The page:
I didn’t build a damn thing, and that lack hurts me. Like, physically when I think about it seriously. For this reason and that circumstance and whoknowswhat, some of which I’m aware of, it took me thirty years or so from age five to my mid/late thirties to begin to suspect that I might have value as a human and as a creative person. While Carrie worked I hid and devoted myself, monklike, to substance abuse and cowardice and surrender to all the things I didn’t think I could face alone.

Maybe that’s why, in this latest cycle of Star Wars movies, I feel contempt for Luke Skywalker.

And let me be clear: the character, not the actor. While I admire both Carrie Fisher and Leia Organa, I’m not sure I can admire Luke even if Mark Hamill is, I hear, a great guy.

I’m not closing the door on Luke. For all my pessimism, it is born of constantly disillusioned optimism and idealism. I cannot help hoping, even as I cannot help pessimism-ing. They’re in my blood.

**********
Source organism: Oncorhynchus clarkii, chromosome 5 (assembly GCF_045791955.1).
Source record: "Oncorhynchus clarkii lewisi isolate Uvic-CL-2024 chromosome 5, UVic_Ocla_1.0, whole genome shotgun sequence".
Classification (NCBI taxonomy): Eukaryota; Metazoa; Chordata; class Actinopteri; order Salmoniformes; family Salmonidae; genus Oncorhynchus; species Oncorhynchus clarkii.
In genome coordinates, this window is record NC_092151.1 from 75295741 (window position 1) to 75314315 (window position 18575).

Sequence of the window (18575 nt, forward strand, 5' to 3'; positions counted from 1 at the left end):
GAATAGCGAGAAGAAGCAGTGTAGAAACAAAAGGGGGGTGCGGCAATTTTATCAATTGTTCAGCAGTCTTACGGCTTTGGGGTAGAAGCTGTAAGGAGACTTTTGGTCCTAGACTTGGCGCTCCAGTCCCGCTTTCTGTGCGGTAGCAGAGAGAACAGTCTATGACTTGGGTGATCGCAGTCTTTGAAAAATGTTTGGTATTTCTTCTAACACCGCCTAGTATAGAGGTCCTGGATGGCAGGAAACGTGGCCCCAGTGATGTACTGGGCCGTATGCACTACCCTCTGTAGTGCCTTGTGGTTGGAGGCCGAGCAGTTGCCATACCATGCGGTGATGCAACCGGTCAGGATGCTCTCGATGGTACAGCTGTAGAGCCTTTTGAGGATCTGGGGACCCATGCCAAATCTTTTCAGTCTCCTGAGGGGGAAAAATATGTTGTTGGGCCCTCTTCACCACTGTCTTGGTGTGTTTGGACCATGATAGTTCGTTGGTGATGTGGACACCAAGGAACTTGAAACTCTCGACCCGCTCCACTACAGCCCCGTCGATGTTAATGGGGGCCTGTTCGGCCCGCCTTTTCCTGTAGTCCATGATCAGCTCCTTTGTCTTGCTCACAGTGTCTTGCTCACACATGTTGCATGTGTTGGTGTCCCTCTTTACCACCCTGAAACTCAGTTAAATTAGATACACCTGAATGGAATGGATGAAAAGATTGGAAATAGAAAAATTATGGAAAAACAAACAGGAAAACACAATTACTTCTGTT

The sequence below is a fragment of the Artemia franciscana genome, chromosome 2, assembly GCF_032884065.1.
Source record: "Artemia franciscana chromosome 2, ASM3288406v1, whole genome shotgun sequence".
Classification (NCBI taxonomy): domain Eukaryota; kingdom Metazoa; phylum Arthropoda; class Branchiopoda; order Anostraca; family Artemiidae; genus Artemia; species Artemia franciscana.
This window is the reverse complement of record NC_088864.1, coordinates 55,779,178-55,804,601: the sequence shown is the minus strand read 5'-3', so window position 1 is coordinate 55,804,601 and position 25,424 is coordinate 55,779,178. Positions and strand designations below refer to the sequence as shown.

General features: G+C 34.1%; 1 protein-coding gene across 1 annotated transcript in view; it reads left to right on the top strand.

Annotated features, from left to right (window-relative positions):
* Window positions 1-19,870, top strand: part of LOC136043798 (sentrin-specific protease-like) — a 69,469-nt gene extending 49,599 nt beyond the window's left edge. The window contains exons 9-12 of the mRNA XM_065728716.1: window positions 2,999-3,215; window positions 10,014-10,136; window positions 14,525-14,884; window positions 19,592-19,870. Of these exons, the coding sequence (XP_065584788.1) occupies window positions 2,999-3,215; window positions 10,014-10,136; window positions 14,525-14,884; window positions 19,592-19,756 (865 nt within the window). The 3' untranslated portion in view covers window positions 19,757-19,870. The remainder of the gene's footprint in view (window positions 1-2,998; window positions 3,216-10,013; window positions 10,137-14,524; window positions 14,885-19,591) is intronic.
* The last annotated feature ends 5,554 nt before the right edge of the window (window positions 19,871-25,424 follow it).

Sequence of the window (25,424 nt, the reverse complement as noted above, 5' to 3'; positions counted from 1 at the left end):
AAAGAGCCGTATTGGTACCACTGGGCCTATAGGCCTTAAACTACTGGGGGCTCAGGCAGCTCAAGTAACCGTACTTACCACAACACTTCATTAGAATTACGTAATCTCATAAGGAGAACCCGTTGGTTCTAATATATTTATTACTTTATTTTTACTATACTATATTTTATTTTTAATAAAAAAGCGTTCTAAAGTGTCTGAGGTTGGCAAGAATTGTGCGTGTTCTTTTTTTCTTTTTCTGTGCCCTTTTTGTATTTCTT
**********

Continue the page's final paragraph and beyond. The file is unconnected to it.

But, seriously, fuck Luke Skywalker.

General Organa, from her Princess Leia days, was out fighting the good fight, facing the cold hard world with teeth bared and steel in her spine, standing in the face of disadvantage and danger and fear and worry and her own personal feelings and pains. Like the woman who portrayed her.

And you, Skywalker, you self-involved coward, ran away to hide.

It is easy for me to hate his character because I see a part of me portrayed in him that I despise and regret.

“But live your life without regrets!” you crow.